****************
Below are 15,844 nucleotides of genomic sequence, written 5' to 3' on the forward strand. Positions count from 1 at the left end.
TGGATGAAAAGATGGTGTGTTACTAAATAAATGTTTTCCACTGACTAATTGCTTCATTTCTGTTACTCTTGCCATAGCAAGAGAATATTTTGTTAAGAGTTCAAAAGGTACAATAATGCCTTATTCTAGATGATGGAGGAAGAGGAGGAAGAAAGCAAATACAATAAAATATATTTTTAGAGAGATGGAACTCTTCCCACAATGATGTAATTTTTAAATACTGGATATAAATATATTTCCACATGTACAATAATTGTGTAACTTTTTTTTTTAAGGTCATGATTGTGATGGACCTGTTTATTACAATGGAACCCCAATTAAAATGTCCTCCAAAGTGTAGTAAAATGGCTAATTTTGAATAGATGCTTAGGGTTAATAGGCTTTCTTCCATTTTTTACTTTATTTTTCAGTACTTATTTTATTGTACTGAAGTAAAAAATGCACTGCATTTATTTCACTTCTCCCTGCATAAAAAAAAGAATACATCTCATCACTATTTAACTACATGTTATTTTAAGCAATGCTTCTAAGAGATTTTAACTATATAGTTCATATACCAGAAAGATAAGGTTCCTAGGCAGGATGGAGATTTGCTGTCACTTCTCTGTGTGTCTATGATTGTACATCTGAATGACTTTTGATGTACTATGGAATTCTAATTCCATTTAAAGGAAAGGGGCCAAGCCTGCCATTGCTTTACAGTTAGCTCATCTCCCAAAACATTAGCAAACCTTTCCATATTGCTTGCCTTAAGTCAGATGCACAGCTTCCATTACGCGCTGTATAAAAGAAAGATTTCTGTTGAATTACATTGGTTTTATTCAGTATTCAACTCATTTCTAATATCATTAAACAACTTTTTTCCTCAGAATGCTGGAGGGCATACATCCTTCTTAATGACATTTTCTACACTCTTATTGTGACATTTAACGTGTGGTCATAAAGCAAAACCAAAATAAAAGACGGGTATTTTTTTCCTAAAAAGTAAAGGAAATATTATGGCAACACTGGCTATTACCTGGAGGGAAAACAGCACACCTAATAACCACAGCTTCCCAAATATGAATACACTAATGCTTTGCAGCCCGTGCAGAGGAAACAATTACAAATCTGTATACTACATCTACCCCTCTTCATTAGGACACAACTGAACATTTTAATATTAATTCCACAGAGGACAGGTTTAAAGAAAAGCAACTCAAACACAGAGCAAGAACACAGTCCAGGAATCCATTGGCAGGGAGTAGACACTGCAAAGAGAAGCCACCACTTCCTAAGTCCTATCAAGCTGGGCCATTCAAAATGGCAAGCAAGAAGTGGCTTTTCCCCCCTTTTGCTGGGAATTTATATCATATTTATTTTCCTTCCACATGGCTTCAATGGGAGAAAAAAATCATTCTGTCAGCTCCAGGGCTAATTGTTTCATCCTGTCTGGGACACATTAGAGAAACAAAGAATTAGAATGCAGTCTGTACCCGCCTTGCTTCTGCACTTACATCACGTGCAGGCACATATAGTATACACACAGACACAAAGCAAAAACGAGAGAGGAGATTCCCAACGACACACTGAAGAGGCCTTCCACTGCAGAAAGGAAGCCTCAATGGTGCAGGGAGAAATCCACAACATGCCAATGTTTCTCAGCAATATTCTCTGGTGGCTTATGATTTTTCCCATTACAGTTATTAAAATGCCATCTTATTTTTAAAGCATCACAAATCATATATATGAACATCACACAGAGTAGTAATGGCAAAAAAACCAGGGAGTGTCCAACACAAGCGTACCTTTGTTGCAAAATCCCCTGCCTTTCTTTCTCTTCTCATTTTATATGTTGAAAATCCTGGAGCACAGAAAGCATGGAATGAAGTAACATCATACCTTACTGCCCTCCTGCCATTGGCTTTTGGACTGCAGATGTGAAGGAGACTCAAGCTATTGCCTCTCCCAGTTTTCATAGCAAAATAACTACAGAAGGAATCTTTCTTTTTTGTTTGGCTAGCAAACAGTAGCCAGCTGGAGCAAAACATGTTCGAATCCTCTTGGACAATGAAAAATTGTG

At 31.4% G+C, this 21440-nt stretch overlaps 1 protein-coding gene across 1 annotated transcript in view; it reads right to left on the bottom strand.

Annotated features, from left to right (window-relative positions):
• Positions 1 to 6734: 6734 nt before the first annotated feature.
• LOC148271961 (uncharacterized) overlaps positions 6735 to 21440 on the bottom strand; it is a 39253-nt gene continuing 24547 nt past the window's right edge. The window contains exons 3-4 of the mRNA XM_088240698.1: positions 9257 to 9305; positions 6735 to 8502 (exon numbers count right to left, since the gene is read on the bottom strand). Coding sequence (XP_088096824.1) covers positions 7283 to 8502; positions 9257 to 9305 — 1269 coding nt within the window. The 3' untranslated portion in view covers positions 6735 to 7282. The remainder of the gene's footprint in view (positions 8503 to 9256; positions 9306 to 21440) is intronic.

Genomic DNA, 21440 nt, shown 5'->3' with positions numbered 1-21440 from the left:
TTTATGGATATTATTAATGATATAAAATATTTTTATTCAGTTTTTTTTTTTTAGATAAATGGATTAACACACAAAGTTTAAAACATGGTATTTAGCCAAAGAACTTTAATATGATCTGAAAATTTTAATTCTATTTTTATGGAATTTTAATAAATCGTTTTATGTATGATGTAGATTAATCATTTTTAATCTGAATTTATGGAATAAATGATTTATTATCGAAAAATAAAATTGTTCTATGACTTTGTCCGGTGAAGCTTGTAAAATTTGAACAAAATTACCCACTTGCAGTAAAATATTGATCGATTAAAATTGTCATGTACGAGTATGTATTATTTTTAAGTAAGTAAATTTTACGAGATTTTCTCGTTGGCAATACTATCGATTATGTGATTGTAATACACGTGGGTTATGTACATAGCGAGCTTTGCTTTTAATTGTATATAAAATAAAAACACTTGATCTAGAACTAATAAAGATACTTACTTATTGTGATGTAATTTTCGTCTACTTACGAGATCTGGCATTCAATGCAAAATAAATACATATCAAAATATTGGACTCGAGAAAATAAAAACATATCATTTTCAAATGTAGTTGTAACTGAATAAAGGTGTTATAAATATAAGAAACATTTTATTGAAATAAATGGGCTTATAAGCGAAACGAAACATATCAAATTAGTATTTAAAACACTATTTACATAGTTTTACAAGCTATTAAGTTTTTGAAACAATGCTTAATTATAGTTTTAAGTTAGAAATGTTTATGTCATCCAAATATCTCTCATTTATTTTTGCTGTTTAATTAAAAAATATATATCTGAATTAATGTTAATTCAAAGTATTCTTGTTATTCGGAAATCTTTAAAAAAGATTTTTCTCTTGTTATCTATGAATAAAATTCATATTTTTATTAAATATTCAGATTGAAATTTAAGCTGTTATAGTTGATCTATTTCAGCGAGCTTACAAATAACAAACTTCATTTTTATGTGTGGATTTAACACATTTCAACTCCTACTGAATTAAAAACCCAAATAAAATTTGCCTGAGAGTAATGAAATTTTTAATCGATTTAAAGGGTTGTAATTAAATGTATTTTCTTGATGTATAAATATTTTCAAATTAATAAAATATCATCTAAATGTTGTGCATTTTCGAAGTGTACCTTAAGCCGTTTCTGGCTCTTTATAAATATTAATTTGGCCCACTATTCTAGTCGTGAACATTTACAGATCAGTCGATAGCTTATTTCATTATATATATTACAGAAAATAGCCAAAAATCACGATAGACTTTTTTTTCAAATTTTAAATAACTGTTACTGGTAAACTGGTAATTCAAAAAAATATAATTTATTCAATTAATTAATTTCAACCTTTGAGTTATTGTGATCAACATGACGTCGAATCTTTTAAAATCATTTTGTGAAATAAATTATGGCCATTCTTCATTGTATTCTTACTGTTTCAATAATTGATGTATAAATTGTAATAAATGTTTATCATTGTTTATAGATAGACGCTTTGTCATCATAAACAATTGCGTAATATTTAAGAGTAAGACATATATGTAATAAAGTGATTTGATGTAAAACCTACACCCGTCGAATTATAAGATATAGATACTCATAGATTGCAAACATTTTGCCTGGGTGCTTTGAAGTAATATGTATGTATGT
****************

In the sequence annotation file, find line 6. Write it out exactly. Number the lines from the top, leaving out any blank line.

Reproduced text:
• LOC148271961 (uncharacterized) overlaps positions 6735 to 21440 on the bottom strand; it is a 39253-nt gene continuing 24547 nt past the window's right edge. The window contains exons 3-4 of the mRNA XM_088240698.1: positions 9257 to 9305; positions 6735 to 8502 (exon numbers count right to left, since the gene is read on the bottom strand). Coding sequence (XP_088096824.1) covers positions 7283 to 8502; positions 9257 to 9305 — 1269 coding nt within the window. The 3' untranslated portion in view covers positions 6735 to 7282. The remainder of the gene's footprint in view (positions 8503 to 9256; positions 9306 to 21440) is intronic.